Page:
Monday 4/7/14

    1. Speaking the ineffable
    2. Major themes of this blog


We use words to speak about what is ineffable. When we speak best about such things we speak in contradictions and oxymorons – in riddles, enigmas, mysteries and paradox. For the truth of these things is not in the words but in the space between the words, the silence brought about by the contradiction.

(Fr. Stephen Freeman, The Language of Silence)

If you don’t at all understand that, read it again. Read Fr. Stephen’s whole blog on the topic.

Webber (and Orthodox Tradition) notes that the mind, the place of discursive reasoning, emotion and the like, plays an important role in human existence, but should never have had an independent and governing role. Anyone who has ever noticed how completely undisciplined the mind is will understand what he means. The mind endlessly produces noise about almost anything, generating a stream of images and feelings that are more worse than useless. The noise of the mind, for some, can be a deeply distressing state of being.

(Emendation added)

At the point which we have reached, we can no longer oppose Scripture and Tradition, nor juxtapose them as two distinct realities. We must, however, distinguish them, the better to seize their indivisible unity, which lends to the Revelation given to the Church its character of fullness. If the Scriptures and all that the Church can produce in words written or pronounced, in images or in symbols liturgical or otherwise, represent the differing modes of expression of the Truth, Tradition is the unique mode of receiving it.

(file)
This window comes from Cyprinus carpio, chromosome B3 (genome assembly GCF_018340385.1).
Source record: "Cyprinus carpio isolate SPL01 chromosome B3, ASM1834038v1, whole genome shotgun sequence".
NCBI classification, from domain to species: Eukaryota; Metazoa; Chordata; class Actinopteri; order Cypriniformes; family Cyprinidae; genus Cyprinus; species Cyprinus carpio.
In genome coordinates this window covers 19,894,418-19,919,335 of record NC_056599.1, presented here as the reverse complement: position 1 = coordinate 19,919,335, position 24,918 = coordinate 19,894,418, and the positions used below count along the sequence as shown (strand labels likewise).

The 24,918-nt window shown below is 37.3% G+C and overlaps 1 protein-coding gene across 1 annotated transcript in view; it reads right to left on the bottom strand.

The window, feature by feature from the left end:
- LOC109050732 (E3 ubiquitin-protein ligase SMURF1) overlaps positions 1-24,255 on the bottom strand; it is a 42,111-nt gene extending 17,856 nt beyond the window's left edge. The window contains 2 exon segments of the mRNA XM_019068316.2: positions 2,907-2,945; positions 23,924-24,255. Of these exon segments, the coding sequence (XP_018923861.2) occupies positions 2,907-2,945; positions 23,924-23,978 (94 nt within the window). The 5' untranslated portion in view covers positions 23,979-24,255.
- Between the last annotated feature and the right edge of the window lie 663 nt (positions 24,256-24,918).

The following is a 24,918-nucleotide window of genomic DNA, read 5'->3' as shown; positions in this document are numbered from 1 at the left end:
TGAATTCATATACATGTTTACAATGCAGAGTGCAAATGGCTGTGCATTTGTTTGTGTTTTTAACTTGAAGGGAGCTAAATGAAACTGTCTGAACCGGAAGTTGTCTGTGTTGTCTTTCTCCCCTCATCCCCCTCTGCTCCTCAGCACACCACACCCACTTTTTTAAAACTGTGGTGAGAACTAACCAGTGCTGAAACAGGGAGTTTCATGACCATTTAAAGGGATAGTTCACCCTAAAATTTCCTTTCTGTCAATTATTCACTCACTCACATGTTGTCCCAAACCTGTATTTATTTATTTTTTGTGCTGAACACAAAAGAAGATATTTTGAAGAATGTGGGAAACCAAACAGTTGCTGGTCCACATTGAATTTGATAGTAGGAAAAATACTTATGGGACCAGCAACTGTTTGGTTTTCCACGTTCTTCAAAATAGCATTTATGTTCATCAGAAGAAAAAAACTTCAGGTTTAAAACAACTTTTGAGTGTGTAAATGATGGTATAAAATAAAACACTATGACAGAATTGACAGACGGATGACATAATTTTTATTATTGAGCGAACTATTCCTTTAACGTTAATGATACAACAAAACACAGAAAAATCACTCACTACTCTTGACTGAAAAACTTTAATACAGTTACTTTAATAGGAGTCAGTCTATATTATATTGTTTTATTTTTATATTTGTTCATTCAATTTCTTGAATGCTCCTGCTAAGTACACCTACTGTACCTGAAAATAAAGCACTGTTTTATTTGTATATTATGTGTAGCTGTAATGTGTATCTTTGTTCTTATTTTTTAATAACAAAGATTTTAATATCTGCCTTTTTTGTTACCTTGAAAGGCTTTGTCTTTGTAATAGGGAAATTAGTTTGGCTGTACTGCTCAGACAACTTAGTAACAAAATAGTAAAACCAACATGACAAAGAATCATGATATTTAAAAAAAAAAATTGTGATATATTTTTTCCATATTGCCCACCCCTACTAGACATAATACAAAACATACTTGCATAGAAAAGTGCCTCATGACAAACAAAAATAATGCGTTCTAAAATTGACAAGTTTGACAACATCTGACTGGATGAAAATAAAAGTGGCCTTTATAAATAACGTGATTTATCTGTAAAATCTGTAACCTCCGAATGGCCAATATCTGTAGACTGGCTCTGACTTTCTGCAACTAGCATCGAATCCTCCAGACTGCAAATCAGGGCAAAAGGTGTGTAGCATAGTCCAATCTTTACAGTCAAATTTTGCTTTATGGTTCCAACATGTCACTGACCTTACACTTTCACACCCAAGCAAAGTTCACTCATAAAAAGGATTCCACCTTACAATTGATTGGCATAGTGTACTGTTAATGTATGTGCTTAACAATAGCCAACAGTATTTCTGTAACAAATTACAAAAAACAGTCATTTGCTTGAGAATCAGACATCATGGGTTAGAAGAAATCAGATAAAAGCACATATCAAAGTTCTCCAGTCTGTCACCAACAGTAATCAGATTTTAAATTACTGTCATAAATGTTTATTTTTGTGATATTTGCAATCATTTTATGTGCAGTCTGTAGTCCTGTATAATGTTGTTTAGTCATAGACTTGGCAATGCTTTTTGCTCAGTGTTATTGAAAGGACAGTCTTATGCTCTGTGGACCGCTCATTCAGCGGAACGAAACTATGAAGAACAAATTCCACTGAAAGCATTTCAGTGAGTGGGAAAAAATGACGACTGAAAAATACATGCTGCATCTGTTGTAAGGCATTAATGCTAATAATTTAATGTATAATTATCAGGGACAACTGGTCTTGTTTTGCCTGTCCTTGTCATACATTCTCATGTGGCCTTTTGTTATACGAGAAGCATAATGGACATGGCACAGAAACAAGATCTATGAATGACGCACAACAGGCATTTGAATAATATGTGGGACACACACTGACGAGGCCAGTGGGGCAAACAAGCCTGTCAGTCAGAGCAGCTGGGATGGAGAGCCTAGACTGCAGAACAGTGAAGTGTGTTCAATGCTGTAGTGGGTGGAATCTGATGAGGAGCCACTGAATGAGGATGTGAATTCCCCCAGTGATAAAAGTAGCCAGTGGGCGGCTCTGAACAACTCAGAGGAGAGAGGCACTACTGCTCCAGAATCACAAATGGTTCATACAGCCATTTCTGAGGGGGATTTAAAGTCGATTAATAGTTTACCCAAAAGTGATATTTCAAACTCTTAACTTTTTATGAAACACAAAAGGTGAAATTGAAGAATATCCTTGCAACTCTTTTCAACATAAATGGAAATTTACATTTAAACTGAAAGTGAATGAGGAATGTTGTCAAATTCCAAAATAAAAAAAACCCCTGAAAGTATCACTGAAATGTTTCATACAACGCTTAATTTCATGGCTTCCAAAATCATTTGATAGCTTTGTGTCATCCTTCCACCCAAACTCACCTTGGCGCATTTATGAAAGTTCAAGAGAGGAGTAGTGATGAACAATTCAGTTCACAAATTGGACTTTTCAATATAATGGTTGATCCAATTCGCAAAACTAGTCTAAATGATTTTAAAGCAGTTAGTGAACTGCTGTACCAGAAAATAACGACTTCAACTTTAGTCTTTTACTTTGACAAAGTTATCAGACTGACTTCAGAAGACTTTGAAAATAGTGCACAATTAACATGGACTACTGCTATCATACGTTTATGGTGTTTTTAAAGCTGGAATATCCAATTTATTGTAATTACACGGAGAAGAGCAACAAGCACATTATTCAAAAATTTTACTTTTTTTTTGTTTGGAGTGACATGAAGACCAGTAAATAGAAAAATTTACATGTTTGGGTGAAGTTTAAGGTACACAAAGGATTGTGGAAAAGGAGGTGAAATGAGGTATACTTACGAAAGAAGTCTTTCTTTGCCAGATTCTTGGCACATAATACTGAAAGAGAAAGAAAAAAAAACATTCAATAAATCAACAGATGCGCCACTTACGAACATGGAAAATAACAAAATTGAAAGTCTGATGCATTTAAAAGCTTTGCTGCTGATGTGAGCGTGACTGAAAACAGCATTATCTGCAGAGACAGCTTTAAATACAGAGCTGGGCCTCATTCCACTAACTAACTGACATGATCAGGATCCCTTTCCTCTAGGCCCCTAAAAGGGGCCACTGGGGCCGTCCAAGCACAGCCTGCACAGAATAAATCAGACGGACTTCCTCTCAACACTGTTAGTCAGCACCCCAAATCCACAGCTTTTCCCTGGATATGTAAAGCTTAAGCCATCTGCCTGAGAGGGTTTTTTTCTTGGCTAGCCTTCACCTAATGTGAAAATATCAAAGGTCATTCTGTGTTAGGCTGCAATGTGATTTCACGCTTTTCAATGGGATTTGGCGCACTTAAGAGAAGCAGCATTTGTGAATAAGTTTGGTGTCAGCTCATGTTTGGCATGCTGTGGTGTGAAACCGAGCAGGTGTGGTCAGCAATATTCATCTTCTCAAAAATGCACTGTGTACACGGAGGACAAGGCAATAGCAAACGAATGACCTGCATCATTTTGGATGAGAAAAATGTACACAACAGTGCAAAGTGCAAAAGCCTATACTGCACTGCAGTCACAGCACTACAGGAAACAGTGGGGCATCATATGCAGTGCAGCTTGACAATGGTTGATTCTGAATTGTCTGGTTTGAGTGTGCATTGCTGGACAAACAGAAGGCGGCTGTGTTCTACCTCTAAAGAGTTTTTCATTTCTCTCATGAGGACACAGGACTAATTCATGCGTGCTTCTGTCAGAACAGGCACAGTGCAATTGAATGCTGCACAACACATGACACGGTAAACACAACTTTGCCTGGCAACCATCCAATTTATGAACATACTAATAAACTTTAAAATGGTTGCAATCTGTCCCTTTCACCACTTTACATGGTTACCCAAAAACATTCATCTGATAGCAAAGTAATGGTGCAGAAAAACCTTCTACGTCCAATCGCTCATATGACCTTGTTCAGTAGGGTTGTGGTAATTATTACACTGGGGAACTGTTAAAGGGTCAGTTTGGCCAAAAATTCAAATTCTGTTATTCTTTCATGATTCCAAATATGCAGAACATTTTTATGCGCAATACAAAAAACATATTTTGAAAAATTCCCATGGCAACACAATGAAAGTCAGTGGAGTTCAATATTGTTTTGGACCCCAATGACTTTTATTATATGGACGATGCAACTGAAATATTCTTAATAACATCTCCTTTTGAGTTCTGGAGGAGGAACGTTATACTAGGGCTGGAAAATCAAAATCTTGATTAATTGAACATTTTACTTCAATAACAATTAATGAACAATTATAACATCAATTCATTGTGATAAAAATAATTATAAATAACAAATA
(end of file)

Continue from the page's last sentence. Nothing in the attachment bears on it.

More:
(Fr. Stephen quoting Vladimir Lossky) Hmm. If silence is part of the fullness, then words – even fully inspired words, printed on parchment in a leather-bound codex – fall short of fullness.

To some readers, this may sound mooshy-gooshy and new-agey, as it probably would have sounded to me 20 years ago. I’m sorry. You’re welcome to come and see.


If there are overriding to this blog, they would include these:

  • Things are not as represented. The civic and religious pieties are rarely true and the truth isn’t pious.
  • That I can recognize a lie, unfortunately doesn’t mean I can, let alone that I have, comprehended the truth. I have barely apprehended it, or so it generally seems.
  • I believe I know where the truth lies, at least the truth that matters, but my inner control freak wishes it were neatly tied up in a bow (or comprehensively found within leather covers I could possess). It’s not.

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“The remarks made in this essay do not represent scholarly research. They are intended as topical stimulations for conversation among intelligent and informed people.” (Gerhart Niemeyer)

Some succinct standing advice on recurring themes.